In a practice exam, we're asked to solve the differential equation $y'=(y^2-1)e^{ty}$, with $y(1)=0$.

However, the only techniques we've covered are separable differential equations, first order linear differential equations with integration factors or variation of parameters, and differential forms.

This looks like a nonlinear differential equation because I can't separate the $ty$ in the exponent. I wrote it as a form $$ (1-y^2)e^{ty}dt+1dy=0 $$ but this is not exact, and I can't find an integration factor, since the usual formulas don't end up being expressions only in $t$ or $y$. It's not homogeneous either. I think it might be a typo since it's not something we covered, but is there a way to solve it I'm overlooking?

  • $\begingroup$ I wonder if there is a typo? $\endgroup$
    – Moo
    Jan 25 '16 at 5:57
  • $\begingroup$ I wonder if the equation could be instead $y'=(y^2-1)e^{t}$. As Moo commented, there is probably a typo in the question. $\endgroup$ Jan 25 '16 at 6:18
  • $\begingroup$ If, as others have suggested,there is a typo, and we have,instead, $dy/dt=(y^2-)e^t$ then we have$ d(-e^{-t})/dt=e^{-t}dt/dy=1/(y^2-1),$ giving $-e^{-t}=K+\int (y^2-1)^{-1}dy.$ $\endgroup$ Jan 25 '16 at 8:02


Let $u=ty$ ,

Then $y=\dfrac{u}{t}$


$\therefore\dfrac{1}{t}\dfrac{du}{dt}-\dfrac{u}{t^2}=\left(\dfrac{u^2}{t^2}-1\right)e^u$ with $u(t=1)=0$

$\dfrac{1}{t}\dfrac{du}{dt}=\dfrac{u^2e^u+u}{t^2}-e^u$ with $u(t=1)=0$

$(u^2e^u+u-e^ut^2)\dfrac{dt}{du}=t$ with $t(u=0)=1$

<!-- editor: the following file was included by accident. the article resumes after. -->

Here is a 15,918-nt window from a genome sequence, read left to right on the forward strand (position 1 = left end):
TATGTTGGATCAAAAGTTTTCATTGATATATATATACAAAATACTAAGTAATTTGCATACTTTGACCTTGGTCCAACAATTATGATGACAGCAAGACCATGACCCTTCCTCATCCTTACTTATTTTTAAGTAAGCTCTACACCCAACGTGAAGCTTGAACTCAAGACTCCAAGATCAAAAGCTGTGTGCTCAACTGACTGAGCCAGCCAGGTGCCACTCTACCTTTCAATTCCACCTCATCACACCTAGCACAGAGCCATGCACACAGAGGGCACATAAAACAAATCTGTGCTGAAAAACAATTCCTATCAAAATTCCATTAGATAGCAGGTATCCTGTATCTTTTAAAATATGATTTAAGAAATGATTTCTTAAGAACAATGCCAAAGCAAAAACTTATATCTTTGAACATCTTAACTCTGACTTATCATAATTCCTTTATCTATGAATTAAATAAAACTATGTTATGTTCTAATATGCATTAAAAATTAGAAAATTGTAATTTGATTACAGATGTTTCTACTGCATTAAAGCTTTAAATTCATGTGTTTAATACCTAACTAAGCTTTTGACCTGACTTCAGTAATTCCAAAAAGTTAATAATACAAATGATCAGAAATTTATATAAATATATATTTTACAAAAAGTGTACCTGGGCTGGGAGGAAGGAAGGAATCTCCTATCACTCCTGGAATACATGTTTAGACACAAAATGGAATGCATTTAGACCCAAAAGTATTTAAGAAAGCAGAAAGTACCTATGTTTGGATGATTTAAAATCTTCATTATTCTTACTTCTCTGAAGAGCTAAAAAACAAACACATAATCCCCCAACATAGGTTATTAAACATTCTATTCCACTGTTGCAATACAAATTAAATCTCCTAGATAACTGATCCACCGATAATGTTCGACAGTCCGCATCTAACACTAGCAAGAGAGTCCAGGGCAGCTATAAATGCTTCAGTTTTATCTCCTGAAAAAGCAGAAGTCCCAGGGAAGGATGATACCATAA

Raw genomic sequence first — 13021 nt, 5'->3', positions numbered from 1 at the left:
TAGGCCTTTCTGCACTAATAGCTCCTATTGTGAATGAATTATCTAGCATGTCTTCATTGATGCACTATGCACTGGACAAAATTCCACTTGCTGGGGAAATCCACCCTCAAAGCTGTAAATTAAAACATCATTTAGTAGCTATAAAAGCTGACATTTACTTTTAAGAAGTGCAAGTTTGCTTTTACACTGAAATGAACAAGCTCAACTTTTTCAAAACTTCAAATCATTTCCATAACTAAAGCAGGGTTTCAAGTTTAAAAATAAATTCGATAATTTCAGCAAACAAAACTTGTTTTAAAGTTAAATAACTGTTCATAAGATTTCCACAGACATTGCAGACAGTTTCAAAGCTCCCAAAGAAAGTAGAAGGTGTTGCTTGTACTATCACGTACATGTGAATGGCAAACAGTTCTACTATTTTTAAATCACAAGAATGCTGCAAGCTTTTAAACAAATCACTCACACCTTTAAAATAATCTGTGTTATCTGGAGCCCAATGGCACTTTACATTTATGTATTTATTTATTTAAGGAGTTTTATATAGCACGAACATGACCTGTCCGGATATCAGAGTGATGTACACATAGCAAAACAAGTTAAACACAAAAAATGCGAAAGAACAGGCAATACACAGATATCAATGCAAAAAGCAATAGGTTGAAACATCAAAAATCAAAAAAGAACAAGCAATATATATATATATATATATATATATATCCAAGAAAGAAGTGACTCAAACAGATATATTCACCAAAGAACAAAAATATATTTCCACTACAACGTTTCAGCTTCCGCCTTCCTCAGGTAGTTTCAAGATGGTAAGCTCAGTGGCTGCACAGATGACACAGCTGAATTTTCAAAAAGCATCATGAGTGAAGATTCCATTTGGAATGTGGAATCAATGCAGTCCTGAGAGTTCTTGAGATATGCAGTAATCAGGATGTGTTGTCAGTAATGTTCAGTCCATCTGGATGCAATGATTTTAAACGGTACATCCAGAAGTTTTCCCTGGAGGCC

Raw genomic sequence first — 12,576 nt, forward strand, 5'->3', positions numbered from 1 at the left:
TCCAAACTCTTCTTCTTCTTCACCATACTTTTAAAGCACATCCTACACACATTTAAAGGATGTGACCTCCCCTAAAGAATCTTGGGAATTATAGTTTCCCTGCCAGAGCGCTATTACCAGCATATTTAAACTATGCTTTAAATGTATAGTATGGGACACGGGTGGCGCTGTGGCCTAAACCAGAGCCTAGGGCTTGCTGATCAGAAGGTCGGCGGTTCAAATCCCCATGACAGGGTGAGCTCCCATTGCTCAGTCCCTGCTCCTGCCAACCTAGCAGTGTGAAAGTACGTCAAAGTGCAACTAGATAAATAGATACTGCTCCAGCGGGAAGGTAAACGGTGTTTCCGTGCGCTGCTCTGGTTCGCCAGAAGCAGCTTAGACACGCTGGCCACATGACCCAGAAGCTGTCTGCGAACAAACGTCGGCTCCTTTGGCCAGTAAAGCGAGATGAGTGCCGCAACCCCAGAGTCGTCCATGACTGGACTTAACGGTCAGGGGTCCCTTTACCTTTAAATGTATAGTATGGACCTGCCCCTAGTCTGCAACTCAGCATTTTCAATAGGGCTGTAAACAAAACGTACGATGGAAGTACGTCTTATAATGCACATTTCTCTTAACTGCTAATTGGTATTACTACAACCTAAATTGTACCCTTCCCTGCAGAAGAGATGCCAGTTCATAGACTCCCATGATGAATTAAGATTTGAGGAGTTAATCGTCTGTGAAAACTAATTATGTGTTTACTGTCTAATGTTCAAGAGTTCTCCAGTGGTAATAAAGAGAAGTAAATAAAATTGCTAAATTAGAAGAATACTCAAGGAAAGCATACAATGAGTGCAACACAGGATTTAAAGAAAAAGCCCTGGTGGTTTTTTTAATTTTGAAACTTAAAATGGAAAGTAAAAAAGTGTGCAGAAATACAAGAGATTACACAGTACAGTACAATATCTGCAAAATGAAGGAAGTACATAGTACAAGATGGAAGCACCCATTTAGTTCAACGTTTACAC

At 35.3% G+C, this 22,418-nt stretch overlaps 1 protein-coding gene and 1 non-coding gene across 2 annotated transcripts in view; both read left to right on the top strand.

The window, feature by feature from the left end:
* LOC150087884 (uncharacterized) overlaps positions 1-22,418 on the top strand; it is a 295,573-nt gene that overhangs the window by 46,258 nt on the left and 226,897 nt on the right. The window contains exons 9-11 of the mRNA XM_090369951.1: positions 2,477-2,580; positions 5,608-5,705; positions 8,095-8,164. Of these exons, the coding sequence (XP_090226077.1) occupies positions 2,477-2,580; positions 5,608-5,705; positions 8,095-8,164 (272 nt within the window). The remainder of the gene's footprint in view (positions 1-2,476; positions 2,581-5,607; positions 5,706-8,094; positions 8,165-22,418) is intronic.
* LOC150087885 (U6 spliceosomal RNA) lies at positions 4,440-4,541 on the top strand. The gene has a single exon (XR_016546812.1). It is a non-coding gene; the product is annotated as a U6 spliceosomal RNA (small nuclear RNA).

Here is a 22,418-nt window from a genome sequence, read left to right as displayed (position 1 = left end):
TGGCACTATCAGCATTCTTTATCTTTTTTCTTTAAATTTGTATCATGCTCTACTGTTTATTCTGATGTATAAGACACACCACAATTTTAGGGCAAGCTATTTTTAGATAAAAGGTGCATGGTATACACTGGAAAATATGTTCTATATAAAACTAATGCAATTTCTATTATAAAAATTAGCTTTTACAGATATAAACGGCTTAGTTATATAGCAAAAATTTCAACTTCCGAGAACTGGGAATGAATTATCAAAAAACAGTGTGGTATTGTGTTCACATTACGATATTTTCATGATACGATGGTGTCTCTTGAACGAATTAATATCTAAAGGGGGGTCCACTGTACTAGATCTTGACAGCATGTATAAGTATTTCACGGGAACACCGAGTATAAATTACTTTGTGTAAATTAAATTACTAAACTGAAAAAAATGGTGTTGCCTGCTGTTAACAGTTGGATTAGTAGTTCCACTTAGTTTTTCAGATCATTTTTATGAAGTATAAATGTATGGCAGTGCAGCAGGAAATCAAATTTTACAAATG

Let $v=t^2$ ,

Then $\dfrac{dv}{du}=2t\dfrac{dt}{du}$

$\therefore\dfrac{u^2e^u+u-e^ut^2}{2t}\dfrac{dv}{du}=t$ with $v(u=0)=1$

$(u^2+ue^{-u}-t^2)\dfrac{dv}{du}=2e^{-u}t^2$ with $v(u=0)=1$

$(u^2+ue^{-u}-v)\dfrac{dv}{du}=2e^{-u}v$ with $v(u=0)=1$

Let $w=u^2+ue^{-u}-v$ ,

Then $v=u^2+ue^{-u}-w$


$\therefore w\left(2u+(1-u)e^{-u}-\dfrac{dw}{du}\right)=2e^{-u}(u^2+ue^{-u}-w)$ with $w(u=0)=1$

$(2u+(1-u)e^{-u})w-w\dfrac{dw}{du}=2ue^{-u}(u+e^{-u})-2e^{-u}w$ with $w(u=0)=1$

$w\dfrac{dw}{du}=(2u+(3-u)e^{-u})w-2ue^{-u}(u+e^{-u})$ with $w(u=0)=1$

This belongs to an Abel equation of the second kind.

In fact all Abel equation of the second kind can be transformed into Abel equation of the first kind.

Let $w=\dfrac{1}{z}$ ,

Then $\dfrac{dw}{du}=-\dfrac{1}{z^2}\dfrac{dz}{du}$

$\therefore-\dfrac{1}{z^3}\dfrac{dz}{du}=\dfrac{2u+(3-u)e^{-u}}{z}-2ue^{-u}(u+e^{-u})$ with $z(u=0)=1$

$\dfrac{dz}{du}=2ue^{-u}(u+e^{-u})z^3+((u-3)e^{-u}-2u)z^2$ with $z(u=0)=1$

Please follow the method in http://www.hindawi.com/journals/ijmms/2011/387429/#sec2

  • $\begingroup$ Could you please expand on what is the goal of these manipulations? $\endgroup$
    – Artem
    Feb 11 '16 at 20:53

Your Answer

By clicking “Post Your Answer”, you agree to our terms of service, privacy policy and cookie policy

Not the answer you're looking for? Browse other questions tagged or ask your own question.